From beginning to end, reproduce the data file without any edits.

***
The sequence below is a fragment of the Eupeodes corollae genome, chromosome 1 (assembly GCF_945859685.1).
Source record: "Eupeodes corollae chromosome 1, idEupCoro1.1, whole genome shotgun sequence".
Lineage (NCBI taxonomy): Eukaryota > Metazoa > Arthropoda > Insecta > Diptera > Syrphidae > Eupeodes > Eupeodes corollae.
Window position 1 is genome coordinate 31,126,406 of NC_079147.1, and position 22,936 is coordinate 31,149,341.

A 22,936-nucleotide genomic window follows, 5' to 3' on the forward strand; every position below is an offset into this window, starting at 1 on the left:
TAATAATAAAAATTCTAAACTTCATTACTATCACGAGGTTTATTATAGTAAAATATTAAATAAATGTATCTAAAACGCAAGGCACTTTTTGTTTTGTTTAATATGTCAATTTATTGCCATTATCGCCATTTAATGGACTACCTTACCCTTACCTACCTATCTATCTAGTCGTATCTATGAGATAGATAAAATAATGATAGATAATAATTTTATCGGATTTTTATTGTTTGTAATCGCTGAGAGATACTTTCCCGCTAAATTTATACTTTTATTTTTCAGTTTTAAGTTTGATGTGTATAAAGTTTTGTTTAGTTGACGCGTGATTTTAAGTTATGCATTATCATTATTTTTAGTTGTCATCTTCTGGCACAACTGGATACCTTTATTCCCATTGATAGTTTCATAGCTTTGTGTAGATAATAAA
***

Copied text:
The sequence below is a fragment of the Eupeodes corollae genome, chromosome 1 (assembly GCF_945859685.1).
Source record: "Eupeodes corollae chromosome 1, idEupCoro1.1, whole genome shotgun sequence".
Lineage (NCBI taxonomy): Eukaryota > Metazoa > Arthropoda > Insecta > Diptera > Syrphidae > Eupeodes > Eupeodes corollae.
Window position 1 is genome coordinate 31,126,406 of NC_079147.1, and position 22,936 is coordinate 31,149,341.

A 22,936-nucleotide genomic window follows, 5' to 3' on the forward strand; every position below is an offset into this window, starting at 1 on the left:
TAATAATAAAAATTCTAAACTTCATTACTATCACGAGGTTTATTATAGTAAAATATTAAATAAATGTATCTAAAACGCAAGGCACTTTTTGTTTTGTTTAATATGTCAATTTATTGCCATTATCGCCATTTAATGGACTACCTTACCCTTACCTACCTATCTATCTAGTCGTATCTATGAGATAGATAAAATAATGATAGATAATAATTTTATCGGATTTTTATTGTTTGTAATCGCTGAGAGATACTTTCCCGCTAAATTTATACTTTTATTTTTCAGTTTTAAGTTTGATGTGTATAAAGTTTTGTTTAGTTGACGCGTGATTTTAAGTTATGCATTATCATTATTTTTAGTTGTCATCTTCTGGCACAACTGGATACCTTTATTCCCATTGATAGTTTCATAGCTTTGTGTAGATAATAAA